Adam Levine stood near home plate at Citi Field last Sunday, adjusting his posture and twiddling his fingers in front of nearly 35,000 baseball fans.
He had been in this spot before but was still slightly nervous. Levine, 48, was making his sixth appearance at the Mets' home stadium in Flushing Meadows, where he sings the national anthem.
He gradually raised his voice during his modest rendition of "The Star-Spangled Banner," and the crowd's applause crescendoed as Levine reached the end. Afterward, he joyfully hopped off the field, dressed in his signature red tie and black blazer, which he wears to services at his synagogue in his hometown of Glen Cove.
"It's good, it's good," Levine said under his breath as he reflected on his performance a few days later.
Levine was born with Down syndrome and grew up listening to music ranging from Beethoven to Broadway show tunes. But "The Star-Spangled Banner" has been his trademark at Citi Field.
"He just loves it," David Levine, 83, of Glen Cove, said of his son. "The custodians and ushers said he gets the most resounding applause than any of the singers."
David Levine and his wife, Millie, 78, performed in a community theater group for about 30 years in local schools, churches and synagogues, which cultivated Levine's passion for music.
"He's educating people every time he goes up there about what the developmentally handicapped can do," said David Levine. "It makes me feel proud of him and what it can do for other people who are there."
In 2010, after Levine passed the Mets' singing tryout, he gave his first performance at Citi Field and has been called back there every year.
Drawn to music
Levine now is mostly nonverbal, which may surprise some who have heard him sing.
"He's still very expressive, though it might not be in a verbal way," said his sister Nancy Levine, 45, of Queens.
Levine's older sister, Amy Murray, 50, of Manhattan, said her brother used to be much more verbal and accompanied their parents to local acting auditions. "He's always been really musical, really into music," she said. "He knew all the words to all the songs and would sit in front of the speakers. It's really kind of uncanny."
Levine learned "The Star-Spangled Banner" when he was about 7. He used to wake up in the middle of the night and sneak into his parents' room after they fell asleep with the television on, according to David Levine. Later, broadcast stations signed off for the night by playing the national anthem and then showing a test pattern with a continuing hum. Levine sat in front of the TV and sang along. The next day, he started singing the anthem around the house and finished by humming.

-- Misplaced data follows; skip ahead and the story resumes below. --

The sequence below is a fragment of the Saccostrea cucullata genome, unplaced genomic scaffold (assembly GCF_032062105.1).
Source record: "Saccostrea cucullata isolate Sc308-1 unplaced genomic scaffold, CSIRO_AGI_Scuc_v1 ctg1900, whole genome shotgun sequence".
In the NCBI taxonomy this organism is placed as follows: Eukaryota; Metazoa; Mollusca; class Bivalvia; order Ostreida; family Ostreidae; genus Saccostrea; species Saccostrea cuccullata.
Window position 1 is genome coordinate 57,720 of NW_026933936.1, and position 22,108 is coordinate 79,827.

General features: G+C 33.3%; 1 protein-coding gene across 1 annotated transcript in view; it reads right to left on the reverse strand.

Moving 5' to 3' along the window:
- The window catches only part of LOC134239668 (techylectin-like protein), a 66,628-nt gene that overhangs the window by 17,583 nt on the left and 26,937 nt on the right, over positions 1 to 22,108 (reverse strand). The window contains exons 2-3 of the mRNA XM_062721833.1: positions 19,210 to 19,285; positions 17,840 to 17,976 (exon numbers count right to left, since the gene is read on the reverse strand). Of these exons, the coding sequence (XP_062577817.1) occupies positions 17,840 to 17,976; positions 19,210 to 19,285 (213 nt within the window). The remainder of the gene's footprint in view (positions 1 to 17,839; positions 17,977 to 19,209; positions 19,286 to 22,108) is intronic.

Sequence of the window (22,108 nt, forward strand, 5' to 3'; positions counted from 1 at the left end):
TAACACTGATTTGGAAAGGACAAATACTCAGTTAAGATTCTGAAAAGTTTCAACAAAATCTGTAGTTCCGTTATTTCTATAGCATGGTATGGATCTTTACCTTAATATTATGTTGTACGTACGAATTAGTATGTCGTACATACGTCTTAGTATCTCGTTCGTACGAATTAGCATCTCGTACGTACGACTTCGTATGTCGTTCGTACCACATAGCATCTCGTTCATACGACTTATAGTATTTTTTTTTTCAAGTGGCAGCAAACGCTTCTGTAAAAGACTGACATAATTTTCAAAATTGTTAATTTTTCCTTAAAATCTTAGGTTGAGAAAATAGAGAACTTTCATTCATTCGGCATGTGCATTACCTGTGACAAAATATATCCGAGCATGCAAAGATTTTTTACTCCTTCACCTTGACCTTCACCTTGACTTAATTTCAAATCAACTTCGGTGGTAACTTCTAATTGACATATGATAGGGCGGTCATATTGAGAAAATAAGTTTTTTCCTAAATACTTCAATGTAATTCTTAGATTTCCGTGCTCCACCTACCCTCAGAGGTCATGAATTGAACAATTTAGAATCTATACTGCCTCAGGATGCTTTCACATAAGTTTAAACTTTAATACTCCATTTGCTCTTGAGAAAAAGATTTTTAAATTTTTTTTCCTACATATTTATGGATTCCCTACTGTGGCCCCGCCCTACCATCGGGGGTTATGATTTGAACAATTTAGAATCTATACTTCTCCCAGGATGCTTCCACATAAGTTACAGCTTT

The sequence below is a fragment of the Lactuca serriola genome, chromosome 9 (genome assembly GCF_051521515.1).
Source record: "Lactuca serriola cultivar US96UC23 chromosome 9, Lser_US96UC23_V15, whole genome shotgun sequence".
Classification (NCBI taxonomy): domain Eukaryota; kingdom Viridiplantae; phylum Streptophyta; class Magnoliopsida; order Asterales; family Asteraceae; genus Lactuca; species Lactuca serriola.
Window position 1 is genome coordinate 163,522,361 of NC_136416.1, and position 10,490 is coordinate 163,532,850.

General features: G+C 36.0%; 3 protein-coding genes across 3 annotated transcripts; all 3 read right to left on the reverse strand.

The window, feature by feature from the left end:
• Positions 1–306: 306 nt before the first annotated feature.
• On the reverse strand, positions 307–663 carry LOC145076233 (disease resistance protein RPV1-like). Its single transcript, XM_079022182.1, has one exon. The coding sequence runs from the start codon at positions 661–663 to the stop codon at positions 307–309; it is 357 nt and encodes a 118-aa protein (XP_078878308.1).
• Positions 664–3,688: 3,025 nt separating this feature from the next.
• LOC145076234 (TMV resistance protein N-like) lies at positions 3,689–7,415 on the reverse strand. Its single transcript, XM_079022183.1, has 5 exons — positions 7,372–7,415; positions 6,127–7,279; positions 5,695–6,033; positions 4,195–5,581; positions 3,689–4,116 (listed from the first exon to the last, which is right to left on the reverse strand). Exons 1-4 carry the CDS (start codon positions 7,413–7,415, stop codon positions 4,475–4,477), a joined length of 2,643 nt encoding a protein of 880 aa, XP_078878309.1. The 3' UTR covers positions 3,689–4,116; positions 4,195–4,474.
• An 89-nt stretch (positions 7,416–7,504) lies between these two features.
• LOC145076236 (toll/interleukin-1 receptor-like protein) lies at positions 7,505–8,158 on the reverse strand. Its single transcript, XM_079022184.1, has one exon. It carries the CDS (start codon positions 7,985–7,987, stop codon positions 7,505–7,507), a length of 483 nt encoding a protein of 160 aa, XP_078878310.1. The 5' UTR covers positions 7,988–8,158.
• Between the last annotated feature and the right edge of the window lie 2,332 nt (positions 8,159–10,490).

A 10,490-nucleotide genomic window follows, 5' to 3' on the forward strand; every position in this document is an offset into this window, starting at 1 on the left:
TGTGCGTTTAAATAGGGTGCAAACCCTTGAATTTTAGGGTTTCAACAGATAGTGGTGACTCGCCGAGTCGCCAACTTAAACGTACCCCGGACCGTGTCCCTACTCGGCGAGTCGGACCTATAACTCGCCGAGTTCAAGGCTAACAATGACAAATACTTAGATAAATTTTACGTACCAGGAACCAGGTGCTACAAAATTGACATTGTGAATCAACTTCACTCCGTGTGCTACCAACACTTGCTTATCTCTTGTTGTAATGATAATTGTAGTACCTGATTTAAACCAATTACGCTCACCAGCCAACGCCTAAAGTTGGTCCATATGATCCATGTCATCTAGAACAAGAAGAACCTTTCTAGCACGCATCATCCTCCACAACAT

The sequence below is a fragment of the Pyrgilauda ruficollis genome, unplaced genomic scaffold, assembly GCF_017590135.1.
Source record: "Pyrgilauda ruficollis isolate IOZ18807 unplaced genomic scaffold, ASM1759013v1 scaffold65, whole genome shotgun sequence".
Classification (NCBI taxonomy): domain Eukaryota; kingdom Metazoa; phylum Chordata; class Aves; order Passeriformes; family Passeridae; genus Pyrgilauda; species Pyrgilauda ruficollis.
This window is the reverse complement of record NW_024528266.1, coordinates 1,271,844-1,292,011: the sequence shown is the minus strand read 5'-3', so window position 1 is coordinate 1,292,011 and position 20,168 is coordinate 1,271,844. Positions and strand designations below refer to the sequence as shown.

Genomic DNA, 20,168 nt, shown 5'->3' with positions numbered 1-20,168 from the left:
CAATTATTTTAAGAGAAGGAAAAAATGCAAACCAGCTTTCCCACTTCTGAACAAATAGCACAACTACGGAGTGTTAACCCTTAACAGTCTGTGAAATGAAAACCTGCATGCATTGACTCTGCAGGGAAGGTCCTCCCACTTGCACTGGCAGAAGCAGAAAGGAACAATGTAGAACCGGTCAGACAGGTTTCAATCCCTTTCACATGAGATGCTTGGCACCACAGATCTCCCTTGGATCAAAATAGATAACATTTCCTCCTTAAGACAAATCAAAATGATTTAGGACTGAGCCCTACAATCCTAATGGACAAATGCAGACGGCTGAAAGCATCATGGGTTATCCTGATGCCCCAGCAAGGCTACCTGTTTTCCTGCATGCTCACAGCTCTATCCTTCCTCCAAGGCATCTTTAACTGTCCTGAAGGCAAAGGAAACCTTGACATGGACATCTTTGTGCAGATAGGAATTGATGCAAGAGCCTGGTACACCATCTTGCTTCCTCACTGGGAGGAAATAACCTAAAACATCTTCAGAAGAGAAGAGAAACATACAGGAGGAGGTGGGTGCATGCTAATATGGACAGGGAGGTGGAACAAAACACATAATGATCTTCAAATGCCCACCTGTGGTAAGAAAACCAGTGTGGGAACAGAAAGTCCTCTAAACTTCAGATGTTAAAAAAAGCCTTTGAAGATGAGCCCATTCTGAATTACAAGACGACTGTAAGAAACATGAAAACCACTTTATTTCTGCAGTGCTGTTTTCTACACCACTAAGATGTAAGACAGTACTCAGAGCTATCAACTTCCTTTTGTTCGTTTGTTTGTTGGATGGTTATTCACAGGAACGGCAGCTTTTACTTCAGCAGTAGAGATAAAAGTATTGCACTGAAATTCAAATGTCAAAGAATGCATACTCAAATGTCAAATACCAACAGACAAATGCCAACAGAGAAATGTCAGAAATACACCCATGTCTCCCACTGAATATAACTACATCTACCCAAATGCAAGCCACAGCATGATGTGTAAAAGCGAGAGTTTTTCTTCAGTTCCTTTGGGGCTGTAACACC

Since 2001, Levine has lived near his parents' house in an AHRC group home in Glen Cove for people with developmental disabilities. His first public performance was nearly a decade ago, in front of 30 people at a Christmas party at the Glen Cove Knights of Columbus hall.
Just as it has taken Levine time to achieve notice for his singing, it has taken time for him to be more outgoing after he was bullied.
When he was about 30, Levine's co-workers at a fast-food restaurant near where he now lives harassed him. Levine was a busboy, and other employees put Tabasco sauce in his drinks and blocked him as he carried trays, his father said.
"He would just scream at the top of his lungs, which is just unacceptable," said David Levine about his son's reaction, adding that some of the workers were fired. "They apologized. But, something happened to Adam after that. He became so inward."
Since then, music has helped Levine express himself. He has been attending programs at AHRC Nassau in Brookville for 13 years. AHRC Nassau serves more than 2,200 people with developmental disabilities. Levine has also been involved in community services including Meals on Wheels to bring food from the Atria assisted-living facility in Roslyn Harbor to seniors in Glen Cove, Bayvilleand other areas.
Chante McCoy, 29, is the assistant site manager at Brookville's AHRC greenhouse day center, where Levine and about 20 other members perform activities like folding paper to be used as bedding for animals in local shelters.
McCoy said Levine sings the national anthem each morning for the members, which has helped him connect with them.
"We told him this is his practice stage," McCoy said. "We get our own private concert from him every morning."
"Adam Levine's national anthem always gets a fantastic crowd reaction, and this past Sunday's nationally televised Mets-Nationals game was no exception," said Harold Kaufman, executive director of communications for the Mets. "We are grateful for the opportunity to get to know Adam, and to help raise awareness for the Nassau County AHRC, which provides numerous services for adults and children with disabilities, including the music program that Adam loves so much."